Citrix Bleed and Monitoring Network Devices

TL;DR – Citrix Bleed is but one vulnerability leveraged by ransomware actors that takes advantage of network device vulnerabilities to conduct operations. Eclypsium provides visibility into this otherwise hidden threat landscape.

Citrix Bleed (CVE-2023-4966) represents a perfect storm for threat actors as it allows:

  1. Exploitability from the Internet targeting a device that is typically exposed to the Internet in order to provide a service
  2. Access to anything the user whose session they stole has access to, including potentially Active Directory account permissions, to conduct ransomware operations
  3. Stealth and longevity in that detection is challenging in Netscaler and full remediation requires terminating all user sessions (not only patching)

First observed in August as a zero-day vulnerability by Mandiant, Citrix Bleed has quickly become an attack vector of choice for a number of threat groups, including Lockbit and ALPHV/BlackCat. Victims span financial services, logistics, manufacturing, and healthcare. 

Citrix Bleed represents the latest event in a growing trend where threat actors target network devices and appliances for reasons that are well known (I’ve spoken about them several times in conference presentations and podcasts). The reason for this growing trend is pretty simple: network devices and appliances are typically connected to the rest of the network, they sometimes harbor credentials, visibility and monitoring capabilities are much less than with other types of systems, and the software/firmware that runs them typically contains the same style and classes of bugs we were dealing with in the 1990s (e.g. default credentials, command injection, and classic memory corruption attacks).

While there are many areas of improvement, I’d like to highlight some helpful tips for IT and security teams to deal with the security monitoring and administration of network devices and appliances:

  1. Log Analysis – Enable whatever logs you can on the device and (if possible) send them to a central logging facility for analysis.
  2. Discover Vulnerabilities – Scanning devices remotely is a good starting point, and most vulnerability scanners provide remote checks for the latest vulnerabilities. However, there are many ways a vulnerability scanner can miss the vulnerability: Did it even scan your devices or did it skip them? Was there a false positive? Authenticated scans help offset some of these problems and allow for more accurate vulnerability reporting.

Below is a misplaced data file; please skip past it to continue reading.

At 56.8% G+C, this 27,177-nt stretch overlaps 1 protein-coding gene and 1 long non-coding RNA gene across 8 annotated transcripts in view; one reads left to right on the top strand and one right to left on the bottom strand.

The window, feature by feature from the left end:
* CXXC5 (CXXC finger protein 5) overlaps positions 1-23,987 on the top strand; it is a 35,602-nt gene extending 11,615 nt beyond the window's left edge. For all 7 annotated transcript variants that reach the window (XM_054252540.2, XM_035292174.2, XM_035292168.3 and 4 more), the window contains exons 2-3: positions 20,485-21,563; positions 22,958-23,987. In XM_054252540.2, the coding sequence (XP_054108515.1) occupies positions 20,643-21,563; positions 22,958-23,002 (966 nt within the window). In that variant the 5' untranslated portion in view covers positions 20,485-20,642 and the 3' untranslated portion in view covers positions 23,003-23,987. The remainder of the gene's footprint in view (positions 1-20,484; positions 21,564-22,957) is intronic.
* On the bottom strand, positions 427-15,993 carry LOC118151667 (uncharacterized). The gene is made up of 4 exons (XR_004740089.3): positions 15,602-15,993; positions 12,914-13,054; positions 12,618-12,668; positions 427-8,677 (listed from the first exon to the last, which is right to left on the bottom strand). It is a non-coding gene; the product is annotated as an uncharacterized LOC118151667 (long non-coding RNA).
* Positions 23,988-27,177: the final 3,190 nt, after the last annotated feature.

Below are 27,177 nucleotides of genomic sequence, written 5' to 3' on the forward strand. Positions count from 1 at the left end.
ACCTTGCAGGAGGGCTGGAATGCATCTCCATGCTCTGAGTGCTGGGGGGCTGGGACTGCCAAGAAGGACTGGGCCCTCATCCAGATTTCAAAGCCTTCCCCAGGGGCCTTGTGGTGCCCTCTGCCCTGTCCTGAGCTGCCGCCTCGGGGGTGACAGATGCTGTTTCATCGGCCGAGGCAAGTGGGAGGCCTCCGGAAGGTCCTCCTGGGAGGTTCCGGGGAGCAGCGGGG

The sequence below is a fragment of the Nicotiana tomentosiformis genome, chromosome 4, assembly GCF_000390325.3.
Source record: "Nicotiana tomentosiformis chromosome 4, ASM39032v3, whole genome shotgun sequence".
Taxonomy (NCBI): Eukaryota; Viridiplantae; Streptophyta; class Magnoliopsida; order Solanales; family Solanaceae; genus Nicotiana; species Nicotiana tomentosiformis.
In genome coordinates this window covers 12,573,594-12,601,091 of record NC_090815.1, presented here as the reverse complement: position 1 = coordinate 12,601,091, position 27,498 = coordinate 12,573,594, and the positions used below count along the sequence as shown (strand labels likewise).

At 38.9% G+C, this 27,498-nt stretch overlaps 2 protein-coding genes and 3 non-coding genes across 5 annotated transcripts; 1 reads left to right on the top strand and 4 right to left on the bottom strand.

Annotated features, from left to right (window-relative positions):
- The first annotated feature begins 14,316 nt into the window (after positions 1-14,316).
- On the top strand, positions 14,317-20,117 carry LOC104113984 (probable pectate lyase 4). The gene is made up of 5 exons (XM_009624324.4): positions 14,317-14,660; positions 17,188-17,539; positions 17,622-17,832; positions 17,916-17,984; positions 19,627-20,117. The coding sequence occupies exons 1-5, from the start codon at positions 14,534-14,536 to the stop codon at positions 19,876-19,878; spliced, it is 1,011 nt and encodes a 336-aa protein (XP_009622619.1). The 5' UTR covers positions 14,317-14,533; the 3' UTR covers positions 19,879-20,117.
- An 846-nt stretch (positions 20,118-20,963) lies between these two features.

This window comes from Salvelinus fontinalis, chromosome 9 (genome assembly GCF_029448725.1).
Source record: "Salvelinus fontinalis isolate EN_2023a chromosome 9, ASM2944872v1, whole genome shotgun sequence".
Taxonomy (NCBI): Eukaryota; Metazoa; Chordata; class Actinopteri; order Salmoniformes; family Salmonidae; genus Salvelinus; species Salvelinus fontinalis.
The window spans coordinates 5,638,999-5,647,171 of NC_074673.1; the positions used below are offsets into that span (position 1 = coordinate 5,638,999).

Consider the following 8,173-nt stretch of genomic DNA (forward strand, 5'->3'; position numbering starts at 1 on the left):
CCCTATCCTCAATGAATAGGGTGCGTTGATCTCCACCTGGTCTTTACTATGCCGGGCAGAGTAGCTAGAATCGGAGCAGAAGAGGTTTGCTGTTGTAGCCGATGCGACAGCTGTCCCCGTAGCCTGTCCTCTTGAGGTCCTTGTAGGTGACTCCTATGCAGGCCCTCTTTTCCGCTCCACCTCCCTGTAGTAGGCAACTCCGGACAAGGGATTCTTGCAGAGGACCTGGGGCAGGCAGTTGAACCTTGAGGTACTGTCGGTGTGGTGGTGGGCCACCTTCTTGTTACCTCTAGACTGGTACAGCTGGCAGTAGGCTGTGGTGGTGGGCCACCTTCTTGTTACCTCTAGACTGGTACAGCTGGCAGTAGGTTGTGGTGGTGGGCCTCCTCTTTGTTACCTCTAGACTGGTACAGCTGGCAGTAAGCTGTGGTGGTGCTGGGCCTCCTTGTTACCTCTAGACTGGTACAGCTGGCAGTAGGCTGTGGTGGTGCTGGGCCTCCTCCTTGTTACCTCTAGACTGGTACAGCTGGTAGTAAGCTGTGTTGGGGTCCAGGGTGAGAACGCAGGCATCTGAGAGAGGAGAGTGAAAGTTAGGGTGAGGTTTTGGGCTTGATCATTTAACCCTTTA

3. Patching – While it’s easy to say, it’s hard to do. However, I always recommend getting ahead of the problems and proactively patching versus only when there is a problem. Breaking up your patching into smaller jobs and patching more often means you may not even have to respond to the latest threat because you’ve already patched.
  4. Device Monitoring – While you can monitor the network traffic, it can be difficult to perform forensics without any other type of monitoring. Monitoring the firmware/software for changes (baselining) and for suspicious files or changes to files (integrity checking) provides the ability to know if a system has been compromised. 

How Eclypsium helps

We recently made several updates to the Eclypsium supply chain security platform to help enterprises gain more visibility into network devices and appliances. For Citrix Bleed specifically, the platform has the ability to authenticate to Netscaler devices and parse the logs to look for evidence of compromise based on published indicators of compromise.

For certain devices (Netscalers and select devices from Cisco, F5, Juniper, and Fortinet), we can use authenticated access to detect changes in the firmware over time (baselining) and identify specific components that show evidence of tampering or backdoors (integrity checking). Leveraging the authentication to access the device also allows us to detect known vulnerabilities in the firmware of these devices as well.


While ransomware threat actors are targeting your network devices, you do have options to protect your environment. The Eclypsium supply chain security platform helps you discover vulnerabilities and identify intrusions and backdoors on network equipment that otherwise provide terrible visibility. To see it in action you can request a full demo here:

Additional Resources